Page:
“What kind of jazz do I teach? Mostly hard bop! It has groove, blues, great chord sequences, instantly recognizable melodies, energy and integrity. My youngest students are nine, ten years old. They’re little jazz barometers, so to speak. I’ve been doing this a long time, I have a pretty good idea of their mindset. Often without any interference on my part, these kids request to play pieces like Work Song, Moanin’, Sister Sadie, Blues March, The Sidewinder, Song For My Father, Sugar! Tunes that are not too complex where you can improvise using pentatonics or a blues scale. Chronologically, bebop comes first of course, but in educational terms, it’s better to start with hard bop. And earlier some catchy blues like C-Jam Blues. It gives them security and convinces them to jump off the diving board. Not to be afraid of ‘wrong’ notes. Duke Ellington said: ‘There’s no such thing as a wrong note. If you play it long enough, it turns into a right note.’ The blues reflects that wise statement. ‘Wrong’ blue notes are ingrained. They are what make it sound blue.”

Before Guidi found his educational destiny in the capital of The Netherlands, the young man’s unorthodox path led him from Glasgow, to Jersey to Milan. As a kid in Glasgow he listened to Sinatra and opera in the Scottish-Italian household and was held spellbound by the slow-dragging bass voice of the legendary Voice Of America Jazz Hour radio presenter Willis Coniver. Soon playing clarinet for his beloved mother and whistling bebop tunes almost 24/7, on Jersey Guidi set his mind on obtaining a saxophone from the only music store on the island and, once he purchased it with the money earned working in his father’s restaurant, had the opportunity via the Jersey Jazz Club to jam with the likes of Johnny Griffin, Art Taylor, Ronnie Scott and flutist Harold McNair. At the age of eighteen he was the chauffeur of Ronnie Scott, who wanted to drive to the sole booking office on the island to bet on the horses as soon as he got off the airplane. A professional in Milan and London, the hard road of making a jazz living became apparent, the pleasures of living and breathing with legends like Eddie ‘Lockjaw’ Davis, Sonny Stitt and Dexter Gordon as well. And then, Amsterdam. The liberal city which he loves like no other town in the world and has been calling his home for over three decades. “Opportunity knocked. I was asked for a teaching job in the Muziekschool Amsterdam. I had a lot of experience as a musician playing at major festivals and also in small jazz clubs some no more than holes in the ground. That experience allowed me to pass on some practical knowledge. I learned a lot too because you can’t really learn how to teach except by doing it.”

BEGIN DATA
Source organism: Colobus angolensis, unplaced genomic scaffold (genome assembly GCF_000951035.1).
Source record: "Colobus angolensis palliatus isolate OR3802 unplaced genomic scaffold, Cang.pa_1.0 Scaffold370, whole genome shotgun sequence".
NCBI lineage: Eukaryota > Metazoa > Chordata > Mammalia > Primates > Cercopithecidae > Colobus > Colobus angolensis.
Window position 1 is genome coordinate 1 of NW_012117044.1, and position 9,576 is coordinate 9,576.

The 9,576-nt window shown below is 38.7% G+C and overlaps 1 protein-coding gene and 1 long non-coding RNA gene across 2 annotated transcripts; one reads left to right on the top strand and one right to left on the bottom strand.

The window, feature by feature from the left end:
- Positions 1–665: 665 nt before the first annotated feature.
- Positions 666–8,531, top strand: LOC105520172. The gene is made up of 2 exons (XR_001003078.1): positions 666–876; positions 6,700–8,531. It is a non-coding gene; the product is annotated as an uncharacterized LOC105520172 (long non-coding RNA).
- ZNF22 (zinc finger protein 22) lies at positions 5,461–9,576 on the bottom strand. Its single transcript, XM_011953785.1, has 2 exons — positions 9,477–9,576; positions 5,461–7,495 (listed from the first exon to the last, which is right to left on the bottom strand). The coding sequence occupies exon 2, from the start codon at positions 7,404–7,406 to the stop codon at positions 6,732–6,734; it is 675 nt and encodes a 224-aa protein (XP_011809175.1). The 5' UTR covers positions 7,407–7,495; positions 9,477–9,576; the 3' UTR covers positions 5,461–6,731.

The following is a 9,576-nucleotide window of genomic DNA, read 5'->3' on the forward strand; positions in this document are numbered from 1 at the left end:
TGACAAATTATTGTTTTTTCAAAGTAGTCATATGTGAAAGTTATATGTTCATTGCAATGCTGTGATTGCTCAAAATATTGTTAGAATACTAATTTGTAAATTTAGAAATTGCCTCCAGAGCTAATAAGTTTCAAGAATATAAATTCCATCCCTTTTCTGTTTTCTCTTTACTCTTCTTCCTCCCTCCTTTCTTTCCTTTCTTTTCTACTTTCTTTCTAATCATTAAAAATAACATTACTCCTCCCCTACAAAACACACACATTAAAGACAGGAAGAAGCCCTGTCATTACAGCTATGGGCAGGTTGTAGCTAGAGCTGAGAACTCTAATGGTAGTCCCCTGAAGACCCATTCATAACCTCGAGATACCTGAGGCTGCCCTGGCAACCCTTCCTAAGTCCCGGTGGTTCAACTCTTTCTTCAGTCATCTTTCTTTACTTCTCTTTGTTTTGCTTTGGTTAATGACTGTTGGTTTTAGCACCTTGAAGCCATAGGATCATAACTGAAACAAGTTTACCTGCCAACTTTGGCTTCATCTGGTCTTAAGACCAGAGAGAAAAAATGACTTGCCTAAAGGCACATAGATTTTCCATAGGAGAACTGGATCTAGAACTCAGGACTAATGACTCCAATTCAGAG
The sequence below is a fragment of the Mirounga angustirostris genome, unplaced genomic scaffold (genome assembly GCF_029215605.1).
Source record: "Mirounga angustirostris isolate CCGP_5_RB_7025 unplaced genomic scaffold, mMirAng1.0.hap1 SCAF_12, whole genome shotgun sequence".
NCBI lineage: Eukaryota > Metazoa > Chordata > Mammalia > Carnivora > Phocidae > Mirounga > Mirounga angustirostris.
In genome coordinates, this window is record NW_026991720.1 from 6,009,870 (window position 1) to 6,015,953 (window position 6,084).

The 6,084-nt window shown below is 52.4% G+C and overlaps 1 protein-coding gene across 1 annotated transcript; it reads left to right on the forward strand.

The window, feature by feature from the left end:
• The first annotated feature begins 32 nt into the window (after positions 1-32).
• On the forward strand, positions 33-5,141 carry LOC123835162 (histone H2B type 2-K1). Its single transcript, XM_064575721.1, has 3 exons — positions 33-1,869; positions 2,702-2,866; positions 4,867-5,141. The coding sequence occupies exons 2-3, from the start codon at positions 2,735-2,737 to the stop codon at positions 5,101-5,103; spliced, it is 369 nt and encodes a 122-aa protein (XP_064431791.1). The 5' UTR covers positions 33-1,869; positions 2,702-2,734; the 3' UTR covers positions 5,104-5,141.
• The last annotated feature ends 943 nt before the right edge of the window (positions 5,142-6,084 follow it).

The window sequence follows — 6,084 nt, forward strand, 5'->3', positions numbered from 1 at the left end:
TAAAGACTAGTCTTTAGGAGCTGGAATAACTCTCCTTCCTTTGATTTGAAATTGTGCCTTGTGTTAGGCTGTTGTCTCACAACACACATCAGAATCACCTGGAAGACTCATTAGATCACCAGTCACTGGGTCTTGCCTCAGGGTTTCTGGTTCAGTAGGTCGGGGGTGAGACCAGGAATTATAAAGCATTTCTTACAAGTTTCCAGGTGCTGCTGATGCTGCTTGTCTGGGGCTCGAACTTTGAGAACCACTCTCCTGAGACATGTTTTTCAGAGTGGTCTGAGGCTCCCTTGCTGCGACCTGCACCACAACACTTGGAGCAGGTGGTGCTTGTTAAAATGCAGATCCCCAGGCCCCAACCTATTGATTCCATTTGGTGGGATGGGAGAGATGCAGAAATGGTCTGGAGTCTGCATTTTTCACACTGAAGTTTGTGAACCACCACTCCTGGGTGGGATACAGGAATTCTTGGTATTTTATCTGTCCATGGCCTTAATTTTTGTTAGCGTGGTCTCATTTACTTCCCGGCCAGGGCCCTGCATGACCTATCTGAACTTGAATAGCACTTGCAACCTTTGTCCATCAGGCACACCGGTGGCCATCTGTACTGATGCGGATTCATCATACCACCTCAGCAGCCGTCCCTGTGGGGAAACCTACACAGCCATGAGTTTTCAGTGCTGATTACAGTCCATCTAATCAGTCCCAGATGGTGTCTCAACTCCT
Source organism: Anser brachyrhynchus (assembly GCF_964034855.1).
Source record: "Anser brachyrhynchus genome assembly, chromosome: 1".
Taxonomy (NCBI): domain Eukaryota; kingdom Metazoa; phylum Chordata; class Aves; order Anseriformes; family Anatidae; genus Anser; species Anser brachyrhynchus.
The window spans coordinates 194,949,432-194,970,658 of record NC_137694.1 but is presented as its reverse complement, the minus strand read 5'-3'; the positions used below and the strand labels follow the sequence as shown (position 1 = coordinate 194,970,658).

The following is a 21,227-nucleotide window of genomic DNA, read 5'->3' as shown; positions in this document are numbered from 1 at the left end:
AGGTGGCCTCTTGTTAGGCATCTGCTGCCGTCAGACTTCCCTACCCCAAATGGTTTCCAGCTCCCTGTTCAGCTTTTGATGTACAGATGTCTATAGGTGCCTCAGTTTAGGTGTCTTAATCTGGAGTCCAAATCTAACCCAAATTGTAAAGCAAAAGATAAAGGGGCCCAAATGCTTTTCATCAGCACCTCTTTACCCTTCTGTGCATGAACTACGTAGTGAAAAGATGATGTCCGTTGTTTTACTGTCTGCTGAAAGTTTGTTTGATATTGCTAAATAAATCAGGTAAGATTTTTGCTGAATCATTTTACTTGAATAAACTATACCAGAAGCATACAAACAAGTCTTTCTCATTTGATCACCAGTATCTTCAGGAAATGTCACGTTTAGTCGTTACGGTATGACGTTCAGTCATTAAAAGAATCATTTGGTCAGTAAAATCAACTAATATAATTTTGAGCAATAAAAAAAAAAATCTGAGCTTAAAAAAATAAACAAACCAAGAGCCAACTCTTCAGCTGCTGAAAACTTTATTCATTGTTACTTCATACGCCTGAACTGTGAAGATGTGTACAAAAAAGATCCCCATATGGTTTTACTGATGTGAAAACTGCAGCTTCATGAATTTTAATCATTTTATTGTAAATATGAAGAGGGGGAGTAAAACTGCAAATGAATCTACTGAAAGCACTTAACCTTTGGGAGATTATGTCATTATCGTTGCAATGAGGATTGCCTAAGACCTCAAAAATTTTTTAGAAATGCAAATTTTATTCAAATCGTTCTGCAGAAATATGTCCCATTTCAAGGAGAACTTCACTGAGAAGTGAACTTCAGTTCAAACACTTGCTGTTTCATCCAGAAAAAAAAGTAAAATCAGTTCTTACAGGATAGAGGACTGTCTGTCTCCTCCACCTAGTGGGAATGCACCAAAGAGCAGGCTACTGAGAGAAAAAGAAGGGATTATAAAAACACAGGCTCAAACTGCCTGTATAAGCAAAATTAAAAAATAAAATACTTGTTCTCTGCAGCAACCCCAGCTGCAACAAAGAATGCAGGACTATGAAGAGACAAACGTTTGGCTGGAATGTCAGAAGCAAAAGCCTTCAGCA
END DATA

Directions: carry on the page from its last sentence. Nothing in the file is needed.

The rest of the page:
Perhaps the DIY attitude necessary to find your way on an outpost like Jersey during the winter season accounts for Guidi’s level-headed, entrepreneurial spirit. “Yes. And also the typical immigrant attitude of my family. Be your own boss, like my father said. Well, I became my own boss once I moved to Milan. I played in soul bands. I still love soul music. I did South-American stuff with real Argentine and Brazilian bands playing extended stints in top Saint Moritz hotels. The only down side with the Argentine band was wearing a poncho, spurs, one of those belts with coins on it. That might look cool when you play guitar, but sax? I looked and felt like a complete idiot! But with those earnings I bought a soprano saxophone. There was no Real Book or Aebersold method back then you understand! No Jazz Conservatory. You had to learn by playing on stage. If you wanted to learn Cherokee, you had to ask somebody to write down the chord changes for you. And trust your ears.”